Re: [AMBER] Can ff14SB be used instead of ff10 for CpHMD simulations?

From: Eric Lang <>
Date: Mon, 7 Nov 2016 11:29:57 +0000

Dear Carlos and Jason,

Many thanks for your replies. I am quite keen to use ff14SB instead of
I might try to titrate the model compounds, at least for my peace of mind.

Many thanks,


On 4 November 2016 at 19:52, Jason Swails <> wrote:

> On Fri, Nov 4, 2016 at 11:08 AM, Eric Lang <>
> wrote:
>> Hello,
>> I am going to run some pH-REMD simulations in explicit solvent of an
>> helical protein.
>> I understand that CpHMD, and by extension pH-REMD, are parametrised with
>> ff10 (equivalent to the ff99SB force field used in the original Mongan
>> paper).
>> However, since my structure is composed solely of alpha helices, I am
>> concerned about the tendency of ff99SB (and ff10) to under-stabilise alpha
>> helices and thus model an unrealistic partial unfolding of the helices.
>> I understand that ff14SB has some updated torsion terms for Phi and Psi
>> angles to improve the accuracy of alpha helix simulations.
>> Could I therefore use ff14SB instead of ff10 to run my CpHMD without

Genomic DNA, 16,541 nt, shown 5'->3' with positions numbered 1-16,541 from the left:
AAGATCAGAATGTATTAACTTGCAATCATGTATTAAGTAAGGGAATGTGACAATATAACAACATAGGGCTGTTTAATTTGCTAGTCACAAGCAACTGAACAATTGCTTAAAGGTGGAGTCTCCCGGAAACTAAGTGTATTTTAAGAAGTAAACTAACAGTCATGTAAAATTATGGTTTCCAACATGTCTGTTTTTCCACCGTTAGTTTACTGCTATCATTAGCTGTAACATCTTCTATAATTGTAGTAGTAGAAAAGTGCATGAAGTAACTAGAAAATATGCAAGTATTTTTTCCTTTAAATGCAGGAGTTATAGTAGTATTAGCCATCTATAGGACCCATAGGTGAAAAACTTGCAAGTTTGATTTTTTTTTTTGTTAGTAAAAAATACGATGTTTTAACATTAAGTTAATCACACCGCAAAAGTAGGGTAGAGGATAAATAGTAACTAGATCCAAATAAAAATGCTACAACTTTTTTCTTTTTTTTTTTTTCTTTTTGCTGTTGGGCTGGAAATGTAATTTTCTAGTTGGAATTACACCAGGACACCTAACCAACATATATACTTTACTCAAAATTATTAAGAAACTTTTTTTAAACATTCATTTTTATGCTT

>> problems or would this require to re-calculate the model compounds pKa,
>> update the parameters for the ionisable residues, and perhaps other
>> things?
> ​Short and simple answer is, "I don't know". It would be easy to check,
> though -- titrate the model compounds and see if the pKas come out about
> right. If they do, then the force field is fine.
> That said, I suspect you will be able to use ff14SB without needing to
> change the reference energies. Formally this is a false statement, but if
> the necessary change is negligible (i.e., within the range of uncertainty
> of the current reference energy) -- as I suspect it is -- then it is
> practically true.
> HTH,
> Jason
> --
> Jason M. Swails

Eric Lang
BrisSynBio Postdoctoral Research Associate Modelling
Centre for Computational Chemistry
School of Chemistry - University of Bristol
Bristol BS8 1TS - United Kingdom
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Received on Mon Nov 07 2016 - 04:00:03 PST
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